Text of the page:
January 31, 2006
Legislation in the News: Lobbying Disclosure Reform
Legislative proposals addressing lobbying reform introduced thus far in the 109th Congress include H.Res. 81, introduced by Representative Mark Green; H.R. 1302 and H.R. 1304, introduced by Representative Lloyd Doggett; H.R. 2412, introduced by Representative Martin Meehan; H.R. 3177, introduced by Representative George Miller; S. 1398, introduced by Senator Russell Feingold; S. 2128, introduced by Senator John McCain; and H.R. 4575, introduced by Representative Christopher Shays.
Current Statute: Lobbying Disclosure Act of 1995 (P.L. 104-65)
Lobbying Disclosure Act of 1995 (P.L. 104-65) became law on December 19, 1995. The Act requires registration with the Secretary of the Senate and the Clerk of the House of Representatives (appropriate congressional officials) by any individual lobbyist (or the individual's employer if it employs one or more lobbyists) within 45 days after the individual first makes, or is employed or retained to make, a lobbying contact with either the President, the Vice President, a Member of Congress, or any other specified Federal officer or employee, including certain high-ranking members of the uniformed services. Defines a lobbyist as any individual employed or retained by a client for financial or other compensation for services that include more than one lobbying contact (but not an individual whose lobbying activities constitute less than twenty percent of the time engaged in the services provided to that client over a six month period).
P.L. 104-65 was amended by P.L. 105-166, see below.
Provides for: (1) special registration filing rules in cases involving multiple clients and contacts; and (2) registration termination in cases where a registrant is no longer employed or retained by a client to conduct lobbying activities and does not anticipate any additional lobbying activities for such client. Specifies the contents of such registration.
Requires registrants to file semiannual lobbying activity reports with the appropriate congressional officials.
Specifies the contents of such reports. officials for carrying out this Act, including reviewing registrations and reports filed under it, and making copies of them available to the public.
Sets forth penalties for violations involving the requirements of this Act.
Amends the Foreign Agents Registration Act of 1938 to: (1) replace references to political propaganda with references to informational materials; and (2) add to the exemption from registration requirements under such Act for certain lawyers providing legal representation to disclosed foreign principals to apply it to such representative actions as judicial proceedings and criminal or civil law enforcement inquiries, investigations, or proceedings.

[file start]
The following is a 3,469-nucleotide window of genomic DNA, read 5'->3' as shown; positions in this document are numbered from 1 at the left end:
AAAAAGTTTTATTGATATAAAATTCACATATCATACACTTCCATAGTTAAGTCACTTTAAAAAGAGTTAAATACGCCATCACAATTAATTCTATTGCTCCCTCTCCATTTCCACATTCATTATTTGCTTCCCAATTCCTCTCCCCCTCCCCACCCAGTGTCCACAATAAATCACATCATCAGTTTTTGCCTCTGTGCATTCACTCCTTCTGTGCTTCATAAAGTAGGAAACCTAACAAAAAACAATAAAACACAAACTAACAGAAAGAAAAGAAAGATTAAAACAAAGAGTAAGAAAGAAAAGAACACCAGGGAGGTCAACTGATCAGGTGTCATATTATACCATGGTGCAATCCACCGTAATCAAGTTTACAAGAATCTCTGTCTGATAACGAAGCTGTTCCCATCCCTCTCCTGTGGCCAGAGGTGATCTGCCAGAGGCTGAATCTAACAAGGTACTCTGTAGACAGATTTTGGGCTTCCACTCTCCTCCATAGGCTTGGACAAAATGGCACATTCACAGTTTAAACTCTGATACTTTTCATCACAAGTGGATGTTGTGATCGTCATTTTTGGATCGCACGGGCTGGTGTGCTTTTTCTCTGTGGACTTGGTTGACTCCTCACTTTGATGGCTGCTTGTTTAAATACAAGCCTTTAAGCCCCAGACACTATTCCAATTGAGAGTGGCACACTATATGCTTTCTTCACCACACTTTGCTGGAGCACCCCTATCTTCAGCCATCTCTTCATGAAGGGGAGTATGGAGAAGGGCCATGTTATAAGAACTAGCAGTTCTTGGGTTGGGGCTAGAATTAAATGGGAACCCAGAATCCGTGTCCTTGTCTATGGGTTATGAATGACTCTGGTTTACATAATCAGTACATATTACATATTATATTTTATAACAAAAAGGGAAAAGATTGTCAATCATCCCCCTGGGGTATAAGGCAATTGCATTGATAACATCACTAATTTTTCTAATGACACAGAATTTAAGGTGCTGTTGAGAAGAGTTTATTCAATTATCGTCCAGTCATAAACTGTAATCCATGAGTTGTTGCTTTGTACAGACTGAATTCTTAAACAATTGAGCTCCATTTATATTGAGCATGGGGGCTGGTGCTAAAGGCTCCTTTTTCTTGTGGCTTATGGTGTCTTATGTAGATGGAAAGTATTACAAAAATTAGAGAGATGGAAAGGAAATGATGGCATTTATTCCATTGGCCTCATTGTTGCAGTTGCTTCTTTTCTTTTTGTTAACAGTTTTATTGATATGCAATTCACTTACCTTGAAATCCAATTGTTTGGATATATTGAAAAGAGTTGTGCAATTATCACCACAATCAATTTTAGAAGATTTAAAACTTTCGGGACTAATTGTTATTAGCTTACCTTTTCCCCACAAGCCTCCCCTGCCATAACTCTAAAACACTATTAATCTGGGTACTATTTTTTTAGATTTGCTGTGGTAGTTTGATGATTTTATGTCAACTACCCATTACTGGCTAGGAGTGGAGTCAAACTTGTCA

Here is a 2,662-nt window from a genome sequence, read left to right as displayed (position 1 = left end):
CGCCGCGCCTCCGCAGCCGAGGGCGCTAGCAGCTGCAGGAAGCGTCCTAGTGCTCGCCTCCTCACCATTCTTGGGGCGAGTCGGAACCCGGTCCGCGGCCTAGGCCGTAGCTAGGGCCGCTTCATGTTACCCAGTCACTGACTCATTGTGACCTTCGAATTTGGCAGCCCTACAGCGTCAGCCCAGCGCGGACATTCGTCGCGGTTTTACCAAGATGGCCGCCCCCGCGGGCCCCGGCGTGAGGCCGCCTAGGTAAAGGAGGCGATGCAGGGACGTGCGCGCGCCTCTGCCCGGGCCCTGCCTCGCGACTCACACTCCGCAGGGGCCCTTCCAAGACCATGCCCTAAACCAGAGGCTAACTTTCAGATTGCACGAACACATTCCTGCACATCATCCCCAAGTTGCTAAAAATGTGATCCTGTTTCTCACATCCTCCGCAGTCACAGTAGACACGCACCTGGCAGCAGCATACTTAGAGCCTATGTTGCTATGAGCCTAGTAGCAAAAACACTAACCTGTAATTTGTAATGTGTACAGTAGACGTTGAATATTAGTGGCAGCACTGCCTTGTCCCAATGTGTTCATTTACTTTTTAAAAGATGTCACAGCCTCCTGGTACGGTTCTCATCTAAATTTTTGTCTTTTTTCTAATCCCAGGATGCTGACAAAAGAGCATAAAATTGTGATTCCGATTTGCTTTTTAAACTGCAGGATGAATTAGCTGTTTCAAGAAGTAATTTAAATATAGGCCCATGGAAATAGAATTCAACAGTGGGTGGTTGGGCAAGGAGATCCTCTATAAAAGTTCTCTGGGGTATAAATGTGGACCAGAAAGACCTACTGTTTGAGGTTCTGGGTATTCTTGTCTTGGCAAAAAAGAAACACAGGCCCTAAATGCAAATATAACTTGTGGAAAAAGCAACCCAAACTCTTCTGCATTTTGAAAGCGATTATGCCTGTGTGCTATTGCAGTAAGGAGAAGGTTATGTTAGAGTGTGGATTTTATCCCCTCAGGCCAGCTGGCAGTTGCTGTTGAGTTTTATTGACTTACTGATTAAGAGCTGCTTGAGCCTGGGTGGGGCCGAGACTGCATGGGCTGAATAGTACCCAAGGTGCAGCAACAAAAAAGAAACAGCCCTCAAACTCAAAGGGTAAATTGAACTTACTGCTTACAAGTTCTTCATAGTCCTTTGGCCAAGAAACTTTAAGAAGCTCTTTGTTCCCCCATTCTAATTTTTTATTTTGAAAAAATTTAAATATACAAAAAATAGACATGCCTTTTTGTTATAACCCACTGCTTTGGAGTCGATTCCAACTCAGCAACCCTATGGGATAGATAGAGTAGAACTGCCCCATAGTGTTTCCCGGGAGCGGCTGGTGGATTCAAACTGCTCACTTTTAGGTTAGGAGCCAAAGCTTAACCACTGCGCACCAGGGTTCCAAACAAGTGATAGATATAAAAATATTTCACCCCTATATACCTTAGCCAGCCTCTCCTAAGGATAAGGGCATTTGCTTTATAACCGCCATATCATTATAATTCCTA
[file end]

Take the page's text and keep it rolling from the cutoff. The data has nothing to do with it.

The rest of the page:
Sets forth special rules for the identification of: (1) foreign and other clients on whose behalf lobbying contacts are made with a covered legislative or executive branch official; and (2) such covered officials.
Permits tax-exempt charitable organizations required to report lobbying expenses by the Internal Revenue Code to report, under this Act, only good faith estimates of such expenses in order to meet specified reporting (including exemption from such reporting) requirements of this Act.
Please note: Tomorrow we will feature recent Congressional Research Service reports on lobbying disclosure reform.
Lobbying Disclosure Technical Amendments Act of 1997
Lobbying Disclosure Technical Amendments Act of 1997 was enacted on April 6, 1998. The Act amends the Lobbying Disclosure Act of 1995 to exclude from the definition of "covered executive branch official" an employee whose position has been determined to be of a confidential, policy-determining, policy-making, or policy-advocating character by: (1) the President for a position the President has excepted from the competitive service; or (2) the President or an agency head for a position excepted from the competitive service by statute.
Excludes from the definition of "lobbying contact" any communication compelled by a Federal contract grant, loan, permit, or license. Adds to the definition of "public official" a group of governments acting together as an international organization.
Revises requirements applicable to estimates by entities: (1) reporting lobbying expenditures under provisions relating to charitable, etc., (Internal Revenue Code section 501(c)(3)) organizations; or (2) covered by provisions prohibiting a trade or business expense deduction for lobbying expenses. Removes provisions allowing such a charitable, etc., organization to meet its semiannual lobbying reporting requirement by filing with the Senate and the House of Representatives the same report filed to satisfy Internal Revenue Code requirements.
Amends the Foreign Agents Registration Act of 1938 to exempt from a requirement to register as a foreign agent anyone who has engaged in lobbying activities and has registered (currently, anyone who is required to register and does register) under the Lobbying Disclosure Act of 1995.
Ron Jones, University of Cincinnati Law Library
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